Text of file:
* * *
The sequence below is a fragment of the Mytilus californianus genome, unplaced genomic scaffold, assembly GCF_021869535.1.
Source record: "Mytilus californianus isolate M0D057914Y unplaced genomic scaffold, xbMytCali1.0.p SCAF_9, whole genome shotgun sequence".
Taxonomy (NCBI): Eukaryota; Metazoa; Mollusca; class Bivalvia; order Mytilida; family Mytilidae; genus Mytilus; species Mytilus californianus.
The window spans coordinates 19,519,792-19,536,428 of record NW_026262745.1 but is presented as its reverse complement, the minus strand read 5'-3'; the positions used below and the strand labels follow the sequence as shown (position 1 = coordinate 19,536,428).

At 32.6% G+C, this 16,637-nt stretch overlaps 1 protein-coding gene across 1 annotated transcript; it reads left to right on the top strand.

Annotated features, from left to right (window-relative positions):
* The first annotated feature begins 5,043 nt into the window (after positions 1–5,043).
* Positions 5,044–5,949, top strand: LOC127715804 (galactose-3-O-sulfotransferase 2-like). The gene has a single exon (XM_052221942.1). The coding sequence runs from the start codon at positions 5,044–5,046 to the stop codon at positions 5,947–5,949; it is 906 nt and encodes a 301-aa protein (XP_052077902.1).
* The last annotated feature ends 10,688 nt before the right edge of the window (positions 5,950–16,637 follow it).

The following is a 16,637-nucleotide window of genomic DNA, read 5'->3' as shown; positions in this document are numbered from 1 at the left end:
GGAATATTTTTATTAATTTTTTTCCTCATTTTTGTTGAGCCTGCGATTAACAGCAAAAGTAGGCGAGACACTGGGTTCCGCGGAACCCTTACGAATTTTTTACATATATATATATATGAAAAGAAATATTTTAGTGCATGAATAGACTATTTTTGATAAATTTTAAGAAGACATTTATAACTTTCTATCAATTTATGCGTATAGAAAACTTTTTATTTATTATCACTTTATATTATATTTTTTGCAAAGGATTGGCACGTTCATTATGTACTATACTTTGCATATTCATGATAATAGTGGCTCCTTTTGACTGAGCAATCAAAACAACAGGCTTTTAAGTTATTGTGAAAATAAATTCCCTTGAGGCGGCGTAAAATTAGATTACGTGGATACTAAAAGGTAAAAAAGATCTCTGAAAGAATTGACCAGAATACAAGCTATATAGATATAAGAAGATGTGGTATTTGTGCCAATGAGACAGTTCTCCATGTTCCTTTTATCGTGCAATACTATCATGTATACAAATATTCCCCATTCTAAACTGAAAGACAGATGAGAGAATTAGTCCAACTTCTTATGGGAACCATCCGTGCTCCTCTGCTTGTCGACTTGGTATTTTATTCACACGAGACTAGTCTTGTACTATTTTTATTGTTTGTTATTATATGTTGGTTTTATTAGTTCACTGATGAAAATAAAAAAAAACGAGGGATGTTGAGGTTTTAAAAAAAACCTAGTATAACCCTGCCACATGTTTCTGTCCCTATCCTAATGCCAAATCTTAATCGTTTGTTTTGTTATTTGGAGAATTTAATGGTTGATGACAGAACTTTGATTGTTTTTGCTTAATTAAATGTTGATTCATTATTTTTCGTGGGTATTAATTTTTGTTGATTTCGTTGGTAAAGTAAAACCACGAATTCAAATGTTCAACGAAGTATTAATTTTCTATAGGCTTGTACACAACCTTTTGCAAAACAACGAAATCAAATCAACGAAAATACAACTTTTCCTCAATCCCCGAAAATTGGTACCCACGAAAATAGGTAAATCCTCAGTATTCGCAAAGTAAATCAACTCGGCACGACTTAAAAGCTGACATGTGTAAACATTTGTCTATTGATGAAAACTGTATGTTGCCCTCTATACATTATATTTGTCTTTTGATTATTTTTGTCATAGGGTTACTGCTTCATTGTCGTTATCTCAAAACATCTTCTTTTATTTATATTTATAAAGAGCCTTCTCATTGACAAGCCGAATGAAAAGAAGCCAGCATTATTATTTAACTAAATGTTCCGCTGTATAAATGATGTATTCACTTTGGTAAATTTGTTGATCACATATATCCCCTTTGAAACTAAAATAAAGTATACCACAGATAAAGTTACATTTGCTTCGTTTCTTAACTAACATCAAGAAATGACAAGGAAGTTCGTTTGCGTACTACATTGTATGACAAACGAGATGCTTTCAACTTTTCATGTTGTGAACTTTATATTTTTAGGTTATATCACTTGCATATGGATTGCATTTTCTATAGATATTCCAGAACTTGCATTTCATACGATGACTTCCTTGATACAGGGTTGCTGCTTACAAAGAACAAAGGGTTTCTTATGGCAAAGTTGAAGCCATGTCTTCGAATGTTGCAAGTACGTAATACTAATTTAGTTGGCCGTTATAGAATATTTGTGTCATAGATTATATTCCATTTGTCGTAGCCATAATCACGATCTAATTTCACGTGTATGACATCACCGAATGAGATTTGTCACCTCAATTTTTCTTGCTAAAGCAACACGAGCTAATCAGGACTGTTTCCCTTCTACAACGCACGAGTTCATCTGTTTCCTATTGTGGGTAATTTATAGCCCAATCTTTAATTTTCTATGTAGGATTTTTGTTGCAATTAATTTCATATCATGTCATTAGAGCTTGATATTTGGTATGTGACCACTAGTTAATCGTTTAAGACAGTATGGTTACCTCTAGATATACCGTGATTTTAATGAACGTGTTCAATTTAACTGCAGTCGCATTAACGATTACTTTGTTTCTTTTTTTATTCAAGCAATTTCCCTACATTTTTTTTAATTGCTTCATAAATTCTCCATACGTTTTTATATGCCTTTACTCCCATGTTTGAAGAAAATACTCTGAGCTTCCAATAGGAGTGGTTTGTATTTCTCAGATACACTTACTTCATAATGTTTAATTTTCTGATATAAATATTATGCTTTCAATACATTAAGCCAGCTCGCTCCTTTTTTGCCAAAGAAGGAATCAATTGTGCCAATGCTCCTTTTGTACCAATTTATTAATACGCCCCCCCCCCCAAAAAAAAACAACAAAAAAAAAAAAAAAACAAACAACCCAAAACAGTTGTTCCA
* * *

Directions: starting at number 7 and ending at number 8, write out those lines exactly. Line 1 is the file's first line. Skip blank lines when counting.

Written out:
* The first annotated feature begins 5,043 nt into the window (after positions 1–5,043).
* Positions 5,044–5,949, top strand: LOC127715804 (galactose-3-O-sulfotransferase 2-like). The gene has a single exon (XM_052221942.1). The coding sequence runs from the start codon at positions 5,044–5,046 to the stop codon at positions 5,947–5,949; it is 906 nt and encodes a 301-aa protein (XP_052077902.1).